Maura Mackey is a Cork-based interior and retail display designer. A professional with an eye for detail and interior styling, she thrives on giving any home the ‘showhouse feel’ when up for sale or rental from a home staging point of view. On the other hand, if you are looking to give your home a makeover or restyling, ‘Maura Mackey Design’ will help you achieve the home of your dreams. P: 087-7699714. firstname.lastname@example.org
You will notice that design inspiration photos of reception hallways don’t usually have layers of coats falling off hooks or muddy shoes piled on top of each other. That is probably because that same house has a well planned out utility, or boot room…one where there is a place for everything and everything is in it’s place.
Utilities traditionally just housed large appliances like chest freezers and washing machines and were largely hidden away, but they can offer so much more. Here are some tips to bear in mind if you are at the design stage of a utility extension or new-build home.
The recommended size of a utility room is eight to 10 feet in width by similar measurements in length. Budget is of course important but, if you think about how much you could use a decent sized room, perhaps allocating the utility area a bigger proportion of what you have to spend overall is warranted. As a side note, a decent utility room is known to add to house values so won’t be money wasted.
For a truly multifunctional room, zone the space and give each area/cupboard a dedicated role – dry goods larder, laundry area, mops and hoover storage, seasonal item storage etc. Where floorspace is limited use tall cabinetry to your advantage, even floor to ceiling; items you seldom need can be stored up top, with a step ladder nearby.
Install lots of hooks for hanging coats and enough storage for shoes and wellies. If you have the room add a sitting bench for putting on and off said shoes.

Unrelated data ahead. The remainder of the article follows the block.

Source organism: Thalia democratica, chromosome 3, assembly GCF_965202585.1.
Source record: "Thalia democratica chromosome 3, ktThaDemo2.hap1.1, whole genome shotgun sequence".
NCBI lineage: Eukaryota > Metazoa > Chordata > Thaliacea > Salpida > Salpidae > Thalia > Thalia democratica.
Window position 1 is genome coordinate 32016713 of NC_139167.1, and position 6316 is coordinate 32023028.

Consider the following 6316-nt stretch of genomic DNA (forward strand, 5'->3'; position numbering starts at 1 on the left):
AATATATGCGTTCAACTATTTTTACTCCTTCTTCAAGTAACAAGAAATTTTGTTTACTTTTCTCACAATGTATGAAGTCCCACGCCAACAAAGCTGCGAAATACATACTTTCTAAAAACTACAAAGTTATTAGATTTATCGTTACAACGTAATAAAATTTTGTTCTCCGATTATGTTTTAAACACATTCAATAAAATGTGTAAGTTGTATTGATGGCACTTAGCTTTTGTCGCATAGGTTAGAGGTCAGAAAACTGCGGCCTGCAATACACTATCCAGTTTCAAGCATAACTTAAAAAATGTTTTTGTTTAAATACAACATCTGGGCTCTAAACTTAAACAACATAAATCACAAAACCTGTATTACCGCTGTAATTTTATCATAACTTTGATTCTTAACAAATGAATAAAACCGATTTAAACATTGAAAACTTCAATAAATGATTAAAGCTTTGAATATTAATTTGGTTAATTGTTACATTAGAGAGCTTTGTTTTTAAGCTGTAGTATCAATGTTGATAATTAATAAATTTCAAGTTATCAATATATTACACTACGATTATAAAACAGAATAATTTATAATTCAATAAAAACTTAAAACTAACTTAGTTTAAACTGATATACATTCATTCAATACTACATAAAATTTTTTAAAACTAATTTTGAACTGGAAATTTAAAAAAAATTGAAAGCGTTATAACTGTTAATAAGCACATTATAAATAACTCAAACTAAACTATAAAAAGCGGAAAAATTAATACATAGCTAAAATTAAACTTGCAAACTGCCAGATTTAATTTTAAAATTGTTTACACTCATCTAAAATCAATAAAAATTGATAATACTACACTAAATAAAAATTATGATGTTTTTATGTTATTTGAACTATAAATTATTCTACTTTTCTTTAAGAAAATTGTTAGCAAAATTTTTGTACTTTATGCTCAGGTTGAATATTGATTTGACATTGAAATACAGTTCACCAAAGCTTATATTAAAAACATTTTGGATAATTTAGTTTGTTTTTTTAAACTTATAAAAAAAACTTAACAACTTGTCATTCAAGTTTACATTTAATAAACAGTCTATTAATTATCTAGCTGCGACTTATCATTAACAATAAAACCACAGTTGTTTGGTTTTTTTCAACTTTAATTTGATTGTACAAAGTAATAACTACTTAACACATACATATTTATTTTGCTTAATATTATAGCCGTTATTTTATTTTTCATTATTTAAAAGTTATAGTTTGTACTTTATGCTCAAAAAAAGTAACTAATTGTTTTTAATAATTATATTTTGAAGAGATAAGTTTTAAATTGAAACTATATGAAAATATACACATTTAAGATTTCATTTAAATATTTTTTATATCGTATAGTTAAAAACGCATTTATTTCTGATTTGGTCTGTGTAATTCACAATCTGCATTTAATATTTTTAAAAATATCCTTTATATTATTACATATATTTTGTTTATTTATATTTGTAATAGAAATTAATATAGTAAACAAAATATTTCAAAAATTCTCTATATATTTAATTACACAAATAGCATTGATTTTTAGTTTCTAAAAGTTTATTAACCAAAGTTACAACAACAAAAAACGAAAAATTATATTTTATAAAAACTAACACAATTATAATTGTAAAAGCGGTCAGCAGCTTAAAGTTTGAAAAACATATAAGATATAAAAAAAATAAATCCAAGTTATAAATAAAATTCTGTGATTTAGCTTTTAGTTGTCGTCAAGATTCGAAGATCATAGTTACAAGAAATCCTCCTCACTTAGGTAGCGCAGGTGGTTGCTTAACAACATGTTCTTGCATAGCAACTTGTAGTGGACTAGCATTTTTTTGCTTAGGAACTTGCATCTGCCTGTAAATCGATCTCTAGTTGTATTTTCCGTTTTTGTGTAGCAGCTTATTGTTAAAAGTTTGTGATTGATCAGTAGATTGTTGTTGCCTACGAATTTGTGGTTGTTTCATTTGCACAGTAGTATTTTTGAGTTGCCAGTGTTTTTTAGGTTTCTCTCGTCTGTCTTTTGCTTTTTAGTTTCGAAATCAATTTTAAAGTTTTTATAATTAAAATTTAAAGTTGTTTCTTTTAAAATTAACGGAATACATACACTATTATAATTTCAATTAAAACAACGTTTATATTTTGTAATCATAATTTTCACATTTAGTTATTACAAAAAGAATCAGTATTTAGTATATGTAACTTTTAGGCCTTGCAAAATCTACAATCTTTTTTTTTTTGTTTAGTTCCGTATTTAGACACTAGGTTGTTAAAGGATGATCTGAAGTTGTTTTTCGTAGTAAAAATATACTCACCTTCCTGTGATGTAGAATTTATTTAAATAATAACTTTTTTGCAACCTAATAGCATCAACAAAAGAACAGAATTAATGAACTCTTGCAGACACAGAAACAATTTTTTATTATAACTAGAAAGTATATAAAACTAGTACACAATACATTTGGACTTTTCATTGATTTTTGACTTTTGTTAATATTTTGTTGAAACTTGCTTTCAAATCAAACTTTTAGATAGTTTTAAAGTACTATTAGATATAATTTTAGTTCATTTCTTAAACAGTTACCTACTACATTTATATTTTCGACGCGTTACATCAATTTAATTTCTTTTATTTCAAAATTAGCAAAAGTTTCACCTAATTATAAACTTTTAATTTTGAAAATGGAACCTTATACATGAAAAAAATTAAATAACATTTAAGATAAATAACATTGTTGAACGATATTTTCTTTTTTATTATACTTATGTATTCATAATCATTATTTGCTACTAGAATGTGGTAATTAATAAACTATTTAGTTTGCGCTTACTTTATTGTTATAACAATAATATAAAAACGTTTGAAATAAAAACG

For the never-ending task of laundry, you can make your life a lot easier with some clever design solutions. One is to install a laundry chute from a room upstairs that delivers clothes directly into a waiting basket – a fun way to encourage all members of the family to tidy up those socks! Another idea to save your back is to raise the washing machine and tumble dryer off the floor for easier access; the extra space underneath can serve as more storage. Ot stack them in a cupboard so you can hide them away.
If you have a high enough ceiling install a Sheila Maid, or laundry lines that retract back to the wall, to air clothes up and out of the way. A hanging rail over the dryer is handy for when you are ironing – also many clothes can go straight from the dryer to a hanger and be wrinkle free without the need for ironing!
Do plan for a sink in the utility room, it is brilliant for cleaning up from outside jobs but is also great for undisturbed overnight laundry soaking.
A countertop is really useful for throwing bags on when you arrive in the door and for folding laundry. You can choose a less expensive laminate countertop but try to get one that ties in with the kitchen counters in colour or finish. Formica is very affordable option and comes in lots of styles including mock granite, stone, marble and concrete. Add under counter LED lights and task lighting to make the room user friendly.
Choose low maintenance, durable flooring for such a busy space. I have used luxury vinyl tiles in a lot of kitchens and utility rooms in the past few years with great feedback from clients. If the utility opens into the kitchen use the same flooring to unify and make the whole area look bigger. For a statement, pattern would be great here, especially if you have a glass door between the two rooms.
As with the flooring, for colour try to tie the room in with the kitchen scheme as the two rooms should complement each other. Colourful hooks, baskets, blinds and cabinetry can all introduce some personality so that you enjoy being in this room as much as any other.
For a finishing touch add a chalkboard to leave messages on and some plants.